The net payment to a creditor in a given time period does not, in itself, say anything about how different creditors expect to be treated in the future. If we observe, for example, that domestic creditors make new loans to their government which more than cover the interest due on existing debt—while nonresidents make no new loans and receive full interest on existing debt—we cannot conclude that foreign creditors will always receive payments at the expense of residents. To the contrary, if neither creditor can be coerced by the debtor, only the senior creditor will make a new loan if there is any doubt about the government’s capacity to pay. In this case, domestic creditors might grant new loans because they believe they will have first claim on future fiscal surpluses.
Nevertheless, it is reasonable to suppose that over time residents would revise their expectations about their status relative to nonresident creditors as governments continued to make large net payments to nonresidents that are financed by domestic borrowing. Moreover, capital flight, accelerating domestic inflation, and occasional outright default on domestic debt suggest that the pattern of payments during the time period studied reflects coercion of residents rather than expected seniority.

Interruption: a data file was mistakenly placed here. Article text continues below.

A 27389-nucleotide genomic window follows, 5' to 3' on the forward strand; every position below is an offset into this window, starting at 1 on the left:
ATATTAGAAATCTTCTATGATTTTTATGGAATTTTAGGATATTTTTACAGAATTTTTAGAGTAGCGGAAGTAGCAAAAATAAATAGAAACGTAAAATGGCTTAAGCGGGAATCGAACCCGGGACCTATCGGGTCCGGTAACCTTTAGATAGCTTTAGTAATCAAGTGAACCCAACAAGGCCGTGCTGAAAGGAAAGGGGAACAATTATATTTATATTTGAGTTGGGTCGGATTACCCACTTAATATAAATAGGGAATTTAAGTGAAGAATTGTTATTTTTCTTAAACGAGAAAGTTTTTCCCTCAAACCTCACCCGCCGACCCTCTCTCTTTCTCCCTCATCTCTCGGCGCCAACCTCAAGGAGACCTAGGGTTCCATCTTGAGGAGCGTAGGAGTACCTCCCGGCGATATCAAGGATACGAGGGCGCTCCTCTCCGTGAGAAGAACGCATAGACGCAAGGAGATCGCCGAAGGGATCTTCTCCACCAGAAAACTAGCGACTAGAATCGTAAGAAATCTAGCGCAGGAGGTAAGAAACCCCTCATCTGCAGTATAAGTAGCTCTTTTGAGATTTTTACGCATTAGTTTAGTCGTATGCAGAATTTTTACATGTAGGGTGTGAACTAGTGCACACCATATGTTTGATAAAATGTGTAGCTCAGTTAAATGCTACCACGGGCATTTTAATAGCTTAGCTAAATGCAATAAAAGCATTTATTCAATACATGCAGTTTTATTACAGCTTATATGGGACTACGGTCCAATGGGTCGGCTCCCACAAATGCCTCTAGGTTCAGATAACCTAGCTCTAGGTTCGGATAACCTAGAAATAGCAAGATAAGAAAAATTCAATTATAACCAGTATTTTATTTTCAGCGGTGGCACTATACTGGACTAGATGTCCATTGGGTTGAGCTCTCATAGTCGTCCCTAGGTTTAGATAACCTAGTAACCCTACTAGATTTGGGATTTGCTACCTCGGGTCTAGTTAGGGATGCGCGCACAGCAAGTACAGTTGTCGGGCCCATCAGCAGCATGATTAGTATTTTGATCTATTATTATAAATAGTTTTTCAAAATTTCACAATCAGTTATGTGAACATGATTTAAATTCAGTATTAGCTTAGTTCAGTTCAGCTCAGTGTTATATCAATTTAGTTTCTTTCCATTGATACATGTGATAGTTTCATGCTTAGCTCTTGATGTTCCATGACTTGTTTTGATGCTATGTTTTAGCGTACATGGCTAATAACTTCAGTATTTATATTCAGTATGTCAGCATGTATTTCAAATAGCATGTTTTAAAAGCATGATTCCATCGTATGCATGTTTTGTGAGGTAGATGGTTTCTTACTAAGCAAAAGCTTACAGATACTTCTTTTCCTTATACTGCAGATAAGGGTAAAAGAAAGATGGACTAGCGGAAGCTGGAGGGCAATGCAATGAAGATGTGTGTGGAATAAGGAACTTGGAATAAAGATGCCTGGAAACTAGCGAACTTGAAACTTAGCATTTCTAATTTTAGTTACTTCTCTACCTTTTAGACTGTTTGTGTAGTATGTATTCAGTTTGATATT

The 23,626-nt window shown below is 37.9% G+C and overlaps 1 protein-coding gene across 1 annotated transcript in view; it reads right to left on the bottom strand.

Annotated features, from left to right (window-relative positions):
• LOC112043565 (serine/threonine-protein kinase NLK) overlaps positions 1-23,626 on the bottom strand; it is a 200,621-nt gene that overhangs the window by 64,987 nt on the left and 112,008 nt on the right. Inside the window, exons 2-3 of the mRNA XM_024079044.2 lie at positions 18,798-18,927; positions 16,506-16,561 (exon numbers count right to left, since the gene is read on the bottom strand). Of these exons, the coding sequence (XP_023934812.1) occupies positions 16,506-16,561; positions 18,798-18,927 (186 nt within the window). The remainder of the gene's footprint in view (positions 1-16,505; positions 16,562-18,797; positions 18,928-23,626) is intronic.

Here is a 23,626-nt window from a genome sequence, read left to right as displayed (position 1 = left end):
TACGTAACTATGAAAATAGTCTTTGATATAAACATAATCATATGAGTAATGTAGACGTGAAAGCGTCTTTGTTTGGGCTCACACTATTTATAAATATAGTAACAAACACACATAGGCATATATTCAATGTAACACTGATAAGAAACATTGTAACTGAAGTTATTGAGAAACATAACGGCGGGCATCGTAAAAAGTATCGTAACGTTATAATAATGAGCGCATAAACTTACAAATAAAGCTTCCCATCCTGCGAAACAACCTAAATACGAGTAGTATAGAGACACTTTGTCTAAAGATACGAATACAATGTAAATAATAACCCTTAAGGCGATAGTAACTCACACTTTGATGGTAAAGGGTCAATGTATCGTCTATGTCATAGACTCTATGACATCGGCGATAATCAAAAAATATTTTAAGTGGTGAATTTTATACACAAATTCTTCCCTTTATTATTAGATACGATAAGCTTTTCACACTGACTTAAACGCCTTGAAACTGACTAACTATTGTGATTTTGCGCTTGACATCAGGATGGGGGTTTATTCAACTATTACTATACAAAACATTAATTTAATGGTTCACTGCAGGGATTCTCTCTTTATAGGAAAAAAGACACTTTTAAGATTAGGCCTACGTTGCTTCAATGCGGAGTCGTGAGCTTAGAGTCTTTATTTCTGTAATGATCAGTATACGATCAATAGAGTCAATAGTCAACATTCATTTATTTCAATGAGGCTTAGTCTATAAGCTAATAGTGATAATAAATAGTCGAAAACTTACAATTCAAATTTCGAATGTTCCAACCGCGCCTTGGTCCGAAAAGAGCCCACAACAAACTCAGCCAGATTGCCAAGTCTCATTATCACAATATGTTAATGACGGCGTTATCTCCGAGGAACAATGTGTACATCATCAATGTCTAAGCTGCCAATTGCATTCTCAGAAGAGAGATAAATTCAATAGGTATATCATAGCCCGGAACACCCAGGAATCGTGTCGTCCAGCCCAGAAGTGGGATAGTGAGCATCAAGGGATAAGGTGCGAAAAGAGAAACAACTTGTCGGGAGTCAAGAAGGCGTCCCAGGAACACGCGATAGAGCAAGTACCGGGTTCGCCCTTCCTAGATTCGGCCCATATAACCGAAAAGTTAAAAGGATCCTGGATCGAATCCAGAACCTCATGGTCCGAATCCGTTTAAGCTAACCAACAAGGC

The level and distribution of the primary balance aggregated over 17 indebted countries (in U.S. dollars) is shown in Figure 5. The decline in the accumulation of net government claims on domestic residents from 1985 to 1987, combined with the sharp fall in the primary surplus, reduced the amount paid to foreigners from $50 billion to $24 billion over the two-year period. We interpret these payment streams as signalling a change in relative seniority between domestic and foreign creditors, and note that the decline in payments to foreigners may provide an explanation for the pervasive fall in external debt prices in 1987.
IV. Creditor Seniority as a Fundamental Determinant of Debt Values
The empirical analysis in this section has two objectives. First, an estimation of the impact of domestic and external creditor financing of the fiscal gap on external debt prices, controlling for other key macro-economic determinants of debt values, serves as a rough and ready test of the importance of creditor seniority. However, even after accounting for the fiscal constraint, there are certain regularities in the model’s residuals, suggesting an additional omitted variable. We offer an alternative explanation to that of other studies, which have used creditor behavior to explain loan price movements after controlling for country-specific factors.